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backgrounds and skills. and that's what the president chose to send to the olympics. >> as you said, you're the head of the university of california system, the great university of california school system. >> thank you, yeah. >> now, what about the issue of the gay athletes and other human rights abuses and problems in russia? >> well, my perception during the time i was there -- and actually, talking with brian boitano and katelyn cahow, members of our delegation, is they were saying, look, if you're an olympic athlete, you are focused on your event. you want to perform the best you can for yourself, for your teammates, for your country, for your families who have gotten you to this point in time. and it's not a time or place for them for focusing on the politics of the moment. it's about the sport of the moment. nonetheless, we all know that the united states and russia have serious disagreements with russia over some of its
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positions on imptant values that we hold fundamental like free expression. >> vladimir putin, did you have any contact with him? >> i did not. i saw him from a little bit afar during the opening ceremony. but i was not there as a diplomat. i was there as chief of a wonderful delegation. >> and putin did show up at the flower ceremonies for the ice skaters, for the american skaters. there we see him with meryl davis. i mean, this was quite the moment for him to show up and give that kind of embrace to the americans and, of course, to the russian team, of course, spectacular. >> yeah. >> so he was really -- that was a different face of vladimir putin, not the tough former kgb face. but at the same time, we had on friday this extraordinary leaking and posting thursday and friday, the posting of victoria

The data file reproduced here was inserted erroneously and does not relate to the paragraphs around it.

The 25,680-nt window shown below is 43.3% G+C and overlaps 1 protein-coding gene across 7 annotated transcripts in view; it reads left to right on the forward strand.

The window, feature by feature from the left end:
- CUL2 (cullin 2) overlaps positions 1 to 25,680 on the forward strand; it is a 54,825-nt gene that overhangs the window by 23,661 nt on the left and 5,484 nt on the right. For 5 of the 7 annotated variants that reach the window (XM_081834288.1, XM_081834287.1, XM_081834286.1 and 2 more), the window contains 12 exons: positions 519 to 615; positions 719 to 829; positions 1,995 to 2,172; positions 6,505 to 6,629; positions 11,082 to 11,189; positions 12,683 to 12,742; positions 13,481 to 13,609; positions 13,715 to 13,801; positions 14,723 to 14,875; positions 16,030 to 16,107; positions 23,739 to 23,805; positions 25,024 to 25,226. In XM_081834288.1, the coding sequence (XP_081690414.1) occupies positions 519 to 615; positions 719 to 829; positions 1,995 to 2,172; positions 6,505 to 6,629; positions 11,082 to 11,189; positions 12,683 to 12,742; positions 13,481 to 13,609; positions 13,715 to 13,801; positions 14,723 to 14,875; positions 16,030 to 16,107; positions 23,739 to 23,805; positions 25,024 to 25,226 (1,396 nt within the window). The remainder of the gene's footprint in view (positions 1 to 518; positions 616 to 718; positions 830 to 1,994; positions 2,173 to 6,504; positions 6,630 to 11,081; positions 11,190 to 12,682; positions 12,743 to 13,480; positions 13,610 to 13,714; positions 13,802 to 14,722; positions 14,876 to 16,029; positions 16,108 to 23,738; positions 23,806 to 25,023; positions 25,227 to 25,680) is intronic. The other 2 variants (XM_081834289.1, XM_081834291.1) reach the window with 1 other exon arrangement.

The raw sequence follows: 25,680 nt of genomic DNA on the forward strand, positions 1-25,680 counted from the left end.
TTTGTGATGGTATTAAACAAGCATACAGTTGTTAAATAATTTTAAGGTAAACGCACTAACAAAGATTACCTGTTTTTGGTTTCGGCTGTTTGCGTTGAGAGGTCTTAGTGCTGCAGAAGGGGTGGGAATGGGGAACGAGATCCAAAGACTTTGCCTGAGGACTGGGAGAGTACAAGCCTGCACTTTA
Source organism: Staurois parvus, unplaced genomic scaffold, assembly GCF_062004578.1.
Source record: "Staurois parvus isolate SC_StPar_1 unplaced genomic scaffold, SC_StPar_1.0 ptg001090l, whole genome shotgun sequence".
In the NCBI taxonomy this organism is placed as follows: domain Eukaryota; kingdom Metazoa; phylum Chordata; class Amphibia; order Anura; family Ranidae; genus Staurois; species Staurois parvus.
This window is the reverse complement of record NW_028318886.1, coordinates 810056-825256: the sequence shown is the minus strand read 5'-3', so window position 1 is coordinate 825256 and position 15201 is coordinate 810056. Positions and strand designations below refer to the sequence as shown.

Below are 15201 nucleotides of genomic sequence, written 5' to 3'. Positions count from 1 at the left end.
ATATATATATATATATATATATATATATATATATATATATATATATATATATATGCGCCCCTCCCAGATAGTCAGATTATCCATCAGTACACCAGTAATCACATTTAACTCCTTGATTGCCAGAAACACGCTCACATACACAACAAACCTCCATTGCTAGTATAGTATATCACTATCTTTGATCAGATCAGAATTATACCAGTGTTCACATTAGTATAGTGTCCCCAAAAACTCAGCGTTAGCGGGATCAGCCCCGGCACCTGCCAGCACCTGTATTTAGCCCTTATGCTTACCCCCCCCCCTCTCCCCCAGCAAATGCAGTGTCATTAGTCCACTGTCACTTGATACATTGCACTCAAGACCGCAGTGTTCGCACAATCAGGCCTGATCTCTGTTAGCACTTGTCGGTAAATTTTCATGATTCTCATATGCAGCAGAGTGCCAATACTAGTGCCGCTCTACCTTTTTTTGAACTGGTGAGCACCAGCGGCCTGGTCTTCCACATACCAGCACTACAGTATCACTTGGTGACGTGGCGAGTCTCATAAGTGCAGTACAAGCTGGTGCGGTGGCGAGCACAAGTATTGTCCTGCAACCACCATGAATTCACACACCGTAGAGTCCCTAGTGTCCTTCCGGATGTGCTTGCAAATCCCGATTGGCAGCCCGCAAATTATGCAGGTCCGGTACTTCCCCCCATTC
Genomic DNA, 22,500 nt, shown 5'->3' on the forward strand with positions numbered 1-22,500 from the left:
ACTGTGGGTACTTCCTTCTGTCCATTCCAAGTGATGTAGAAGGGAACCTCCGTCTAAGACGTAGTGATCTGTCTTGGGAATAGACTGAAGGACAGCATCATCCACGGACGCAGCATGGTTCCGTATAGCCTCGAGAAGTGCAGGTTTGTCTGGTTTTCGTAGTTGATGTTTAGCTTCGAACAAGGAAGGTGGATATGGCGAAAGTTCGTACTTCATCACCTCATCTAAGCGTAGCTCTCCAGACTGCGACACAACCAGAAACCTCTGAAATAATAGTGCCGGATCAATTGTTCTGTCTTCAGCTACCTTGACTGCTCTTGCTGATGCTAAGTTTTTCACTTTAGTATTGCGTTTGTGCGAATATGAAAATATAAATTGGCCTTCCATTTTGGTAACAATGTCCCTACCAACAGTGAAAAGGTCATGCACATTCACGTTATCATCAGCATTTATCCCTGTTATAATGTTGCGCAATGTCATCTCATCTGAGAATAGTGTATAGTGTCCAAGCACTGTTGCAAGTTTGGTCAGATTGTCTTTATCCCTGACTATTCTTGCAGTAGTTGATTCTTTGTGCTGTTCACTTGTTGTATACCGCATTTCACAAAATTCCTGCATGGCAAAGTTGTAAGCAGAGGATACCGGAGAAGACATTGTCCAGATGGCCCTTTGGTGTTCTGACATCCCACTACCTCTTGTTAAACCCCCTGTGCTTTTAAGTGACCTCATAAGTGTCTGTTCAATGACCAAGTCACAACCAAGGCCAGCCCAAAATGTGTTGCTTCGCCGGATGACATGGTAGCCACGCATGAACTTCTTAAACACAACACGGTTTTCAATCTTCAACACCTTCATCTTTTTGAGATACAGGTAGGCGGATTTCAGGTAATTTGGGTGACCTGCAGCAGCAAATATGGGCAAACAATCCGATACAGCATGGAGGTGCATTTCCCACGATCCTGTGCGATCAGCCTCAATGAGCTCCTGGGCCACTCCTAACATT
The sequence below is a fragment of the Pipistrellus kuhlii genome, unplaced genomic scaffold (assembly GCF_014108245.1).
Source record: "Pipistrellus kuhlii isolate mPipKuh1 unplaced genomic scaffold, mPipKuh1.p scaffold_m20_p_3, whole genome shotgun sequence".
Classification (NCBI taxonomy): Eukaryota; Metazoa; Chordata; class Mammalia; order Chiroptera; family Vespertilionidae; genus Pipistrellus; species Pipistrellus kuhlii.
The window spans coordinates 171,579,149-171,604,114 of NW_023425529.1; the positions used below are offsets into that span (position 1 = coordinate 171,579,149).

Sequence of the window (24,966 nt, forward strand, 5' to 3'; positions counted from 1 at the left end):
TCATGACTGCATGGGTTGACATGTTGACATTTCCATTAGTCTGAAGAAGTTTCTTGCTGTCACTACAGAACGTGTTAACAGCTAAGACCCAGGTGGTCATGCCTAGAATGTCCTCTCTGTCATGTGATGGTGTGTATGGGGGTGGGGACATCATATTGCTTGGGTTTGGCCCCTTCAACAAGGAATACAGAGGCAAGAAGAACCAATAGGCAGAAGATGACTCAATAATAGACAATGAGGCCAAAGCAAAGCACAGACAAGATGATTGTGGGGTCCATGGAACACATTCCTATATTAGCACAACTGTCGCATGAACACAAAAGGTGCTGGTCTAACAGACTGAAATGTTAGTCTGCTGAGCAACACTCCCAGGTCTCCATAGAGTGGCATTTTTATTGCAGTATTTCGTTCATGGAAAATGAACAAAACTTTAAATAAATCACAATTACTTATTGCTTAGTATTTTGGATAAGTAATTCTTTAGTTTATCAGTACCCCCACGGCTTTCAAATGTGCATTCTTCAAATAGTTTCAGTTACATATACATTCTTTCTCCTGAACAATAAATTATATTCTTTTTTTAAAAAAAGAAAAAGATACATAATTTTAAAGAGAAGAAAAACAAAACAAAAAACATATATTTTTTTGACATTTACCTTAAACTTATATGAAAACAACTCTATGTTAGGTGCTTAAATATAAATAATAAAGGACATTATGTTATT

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nuland's comments, clear as a bell, the implication from everyone who we've spoken to, it was the russians eavesdropping her and probably picking up the ukraine end of that conversation, and embarrassing comments, yes, for the united states, embarrassing because angela merkel, very strongly put out the word that it is totally unacceptable for that kind of conversation to take place and that kind of disparaging of the european union. so the russians are pretty tough customers in terms of the pressure they put on our ambassador, mike mcfall, who is leaving after sochi. and the game that everyone is playing. clearly the u.s., as we know from edward snowden, is eavesdropping, and the russians are also. they are all in the same game. >> well, i don't know if they're exactly the same. i wouldn't put it that way. i think we all understand that there's a great deal of surveillance that goes on within the country of russia. i think we would all take